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Local 10 Investigates: More details on brand-new ventilators dumped in Miami-Dade landfill

Learning more about brand-new ventilators found dumped in Miami-Dade landfill
Learning more about brand-new ventilators found dumped in Miami-Dade landfill

MIAMI-DADE COUNTY, Fla. – A shocking story about brand new ventilators found tossed aside at a Miami-Dade County landfill has a new update.

Local 10 has been investigating this from the start, trying to get answers from the company that helped bring the devices into the United States.

The sight of millions of dollars-worth of brand-new medical ventilators that were dumped as trash, instead of saving lives, has brought outrage.

Some answers were provided Monday from the customs importer contracted to trash Chinese-made ventilators. They were brought into the U.S. last spring during the national scramble for ventilators to save the most serious COVID-19 patients.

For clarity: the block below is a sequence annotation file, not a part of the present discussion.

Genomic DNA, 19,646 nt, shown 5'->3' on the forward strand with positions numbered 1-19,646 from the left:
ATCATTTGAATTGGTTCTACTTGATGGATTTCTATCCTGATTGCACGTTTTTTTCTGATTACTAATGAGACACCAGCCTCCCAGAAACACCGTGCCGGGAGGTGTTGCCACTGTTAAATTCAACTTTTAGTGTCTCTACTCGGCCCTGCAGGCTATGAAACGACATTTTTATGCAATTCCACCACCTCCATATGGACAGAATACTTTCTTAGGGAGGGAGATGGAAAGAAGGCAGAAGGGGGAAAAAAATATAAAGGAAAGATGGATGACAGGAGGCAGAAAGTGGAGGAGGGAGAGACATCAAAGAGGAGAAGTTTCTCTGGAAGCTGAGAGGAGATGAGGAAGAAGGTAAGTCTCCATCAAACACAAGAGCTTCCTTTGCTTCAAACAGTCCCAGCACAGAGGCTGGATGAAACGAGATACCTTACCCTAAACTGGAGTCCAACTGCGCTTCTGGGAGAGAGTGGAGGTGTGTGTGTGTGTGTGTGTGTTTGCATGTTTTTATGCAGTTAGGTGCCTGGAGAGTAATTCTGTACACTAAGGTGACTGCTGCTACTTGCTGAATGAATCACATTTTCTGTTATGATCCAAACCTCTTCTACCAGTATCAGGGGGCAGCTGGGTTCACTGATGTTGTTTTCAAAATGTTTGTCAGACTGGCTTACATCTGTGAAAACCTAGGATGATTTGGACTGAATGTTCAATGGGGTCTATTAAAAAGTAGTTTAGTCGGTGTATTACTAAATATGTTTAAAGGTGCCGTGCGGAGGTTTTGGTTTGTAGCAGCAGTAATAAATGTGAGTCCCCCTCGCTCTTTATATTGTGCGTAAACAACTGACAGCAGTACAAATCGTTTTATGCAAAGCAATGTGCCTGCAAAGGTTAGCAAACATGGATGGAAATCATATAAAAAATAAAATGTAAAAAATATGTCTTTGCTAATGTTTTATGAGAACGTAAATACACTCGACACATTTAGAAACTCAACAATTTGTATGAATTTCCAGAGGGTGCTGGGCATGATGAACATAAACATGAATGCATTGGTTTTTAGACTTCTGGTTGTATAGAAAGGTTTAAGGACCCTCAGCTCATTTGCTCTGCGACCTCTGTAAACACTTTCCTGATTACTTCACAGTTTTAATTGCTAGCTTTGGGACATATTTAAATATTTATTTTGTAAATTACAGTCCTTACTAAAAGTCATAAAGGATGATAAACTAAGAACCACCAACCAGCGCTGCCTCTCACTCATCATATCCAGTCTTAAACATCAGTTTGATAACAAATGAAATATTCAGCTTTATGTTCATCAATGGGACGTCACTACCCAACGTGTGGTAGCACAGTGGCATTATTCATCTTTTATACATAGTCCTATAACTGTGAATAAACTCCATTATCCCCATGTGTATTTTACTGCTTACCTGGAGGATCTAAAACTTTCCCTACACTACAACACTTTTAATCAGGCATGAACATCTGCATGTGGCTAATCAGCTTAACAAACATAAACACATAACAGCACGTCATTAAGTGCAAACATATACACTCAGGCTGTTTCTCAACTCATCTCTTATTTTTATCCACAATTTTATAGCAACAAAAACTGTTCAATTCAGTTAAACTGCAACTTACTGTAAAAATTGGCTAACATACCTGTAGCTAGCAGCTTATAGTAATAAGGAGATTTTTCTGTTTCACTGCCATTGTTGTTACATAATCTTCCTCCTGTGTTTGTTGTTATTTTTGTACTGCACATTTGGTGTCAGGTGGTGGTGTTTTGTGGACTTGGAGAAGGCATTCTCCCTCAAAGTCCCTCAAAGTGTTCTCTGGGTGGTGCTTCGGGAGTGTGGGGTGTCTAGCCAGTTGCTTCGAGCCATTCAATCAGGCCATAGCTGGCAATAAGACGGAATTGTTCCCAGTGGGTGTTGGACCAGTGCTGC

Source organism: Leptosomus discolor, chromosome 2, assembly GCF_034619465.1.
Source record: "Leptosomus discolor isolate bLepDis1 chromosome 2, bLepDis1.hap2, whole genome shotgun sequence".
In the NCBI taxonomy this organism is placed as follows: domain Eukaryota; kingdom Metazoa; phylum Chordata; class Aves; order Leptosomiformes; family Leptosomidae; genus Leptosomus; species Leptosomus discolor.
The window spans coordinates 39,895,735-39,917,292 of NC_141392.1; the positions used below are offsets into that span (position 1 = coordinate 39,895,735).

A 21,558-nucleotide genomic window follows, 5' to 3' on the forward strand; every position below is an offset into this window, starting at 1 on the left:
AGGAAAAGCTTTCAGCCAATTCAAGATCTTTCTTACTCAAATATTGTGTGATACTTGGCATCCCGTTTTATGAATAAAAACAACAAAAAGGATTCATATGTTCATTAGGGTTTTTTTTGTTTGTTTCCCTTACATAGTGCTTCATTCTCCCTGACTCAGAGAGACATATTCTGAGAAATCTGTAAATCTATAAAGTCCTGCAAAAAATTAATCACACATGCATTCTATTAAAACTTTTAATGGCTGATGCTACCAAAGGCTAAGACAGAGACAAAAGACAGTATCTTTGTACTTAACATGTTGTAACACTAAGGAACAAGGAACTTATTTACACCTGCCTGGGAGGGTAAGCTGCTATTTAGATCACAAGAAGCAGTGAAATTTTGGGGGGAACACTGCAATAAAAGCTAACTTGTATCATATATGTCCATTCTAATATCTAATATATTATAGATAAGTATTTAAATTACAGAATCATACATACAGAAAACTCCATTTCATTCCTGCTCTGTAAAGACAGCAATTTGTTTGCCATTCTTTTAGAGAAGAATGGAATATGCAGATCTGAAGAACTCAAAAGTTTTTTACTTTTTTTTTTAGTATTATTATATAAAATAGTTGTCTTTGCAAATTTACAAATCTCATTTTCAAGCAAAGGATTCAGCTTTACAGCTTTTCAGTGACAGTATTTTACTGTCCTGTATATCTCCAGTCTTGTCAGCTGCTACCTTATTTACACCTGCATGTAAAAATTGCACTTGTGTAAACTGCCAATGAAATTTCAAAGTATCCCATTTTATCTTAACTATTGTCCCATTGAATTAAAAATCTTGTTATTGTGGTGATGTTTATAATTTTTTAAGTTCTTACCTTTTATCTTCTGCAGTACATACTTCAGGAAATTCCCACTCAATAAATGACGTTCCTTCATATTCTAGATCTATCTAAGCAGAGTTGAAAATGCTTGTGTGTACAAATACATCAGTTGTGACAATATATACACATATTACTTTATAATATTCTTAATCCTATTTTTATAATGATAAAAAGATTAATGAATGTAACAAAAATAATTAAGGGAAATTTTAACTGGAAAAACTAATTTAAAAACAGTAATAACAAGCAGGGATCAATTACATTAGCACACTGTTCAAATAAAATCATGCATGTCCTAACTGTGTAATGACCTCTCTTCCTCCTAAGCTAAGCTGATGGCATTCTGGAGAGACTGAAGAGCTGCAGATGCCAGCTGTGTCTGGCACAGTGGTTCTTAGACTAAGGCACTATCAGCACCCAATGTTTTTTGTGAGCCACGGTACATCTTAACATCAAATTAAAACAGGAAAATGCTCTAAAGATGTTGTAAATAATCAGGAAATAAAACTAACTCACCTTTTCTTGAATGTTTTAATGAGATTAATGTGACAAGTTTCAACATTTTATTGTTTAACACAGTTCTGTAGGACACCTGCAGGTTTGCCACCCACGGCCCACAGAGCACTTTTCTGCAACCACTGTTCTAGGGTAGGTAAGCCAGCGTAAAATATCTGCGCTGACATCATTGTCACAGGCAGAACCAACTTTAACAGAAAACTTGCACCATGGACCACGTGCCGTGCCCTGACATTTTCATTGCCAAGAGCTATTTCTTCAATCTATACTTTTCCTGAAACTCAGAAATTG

Alpha Brokers’ Sergio Lozano agreed to speak in general terms in order to maintain the privacy of his client.

“I’m the one who clears the documents past Customs, prepares them and submits them to the government agencies,” Lozano said.

The ACM812A ventilators, manufactured by a Beijing-based defense contractor Aerospace Changfeng LTD., were not on the FDA’s authorized list, likely admitted in on conditional release.

Meaning - that product is allowed to enter the country, but it’s not allowed to enter commerce.

Why? Because FDA has the right to review it.

If they review it and find that product should not be in the country, they then issue a notice of detention, ending with a notice of refusal.

Weeding through months of refusal reports, Local 10 News found four shipments of Aerospace Changfeng ventilators refused last Oct. 29.

The reason? Misbranding.

The millions in unapproved ventilators legally had to be exported or destroyed.

The dumping receipt shows the cost was $368.72.


Why are new ventilators being trashed in a Miami-Dade landfill?

About the Author:

Glenna Milberg joined Local 10 News in September 1999 to report on South Florida's top stories and community issues. She also serves as co-host on Local 10's public affairs broadcast, "This Week in South Florida."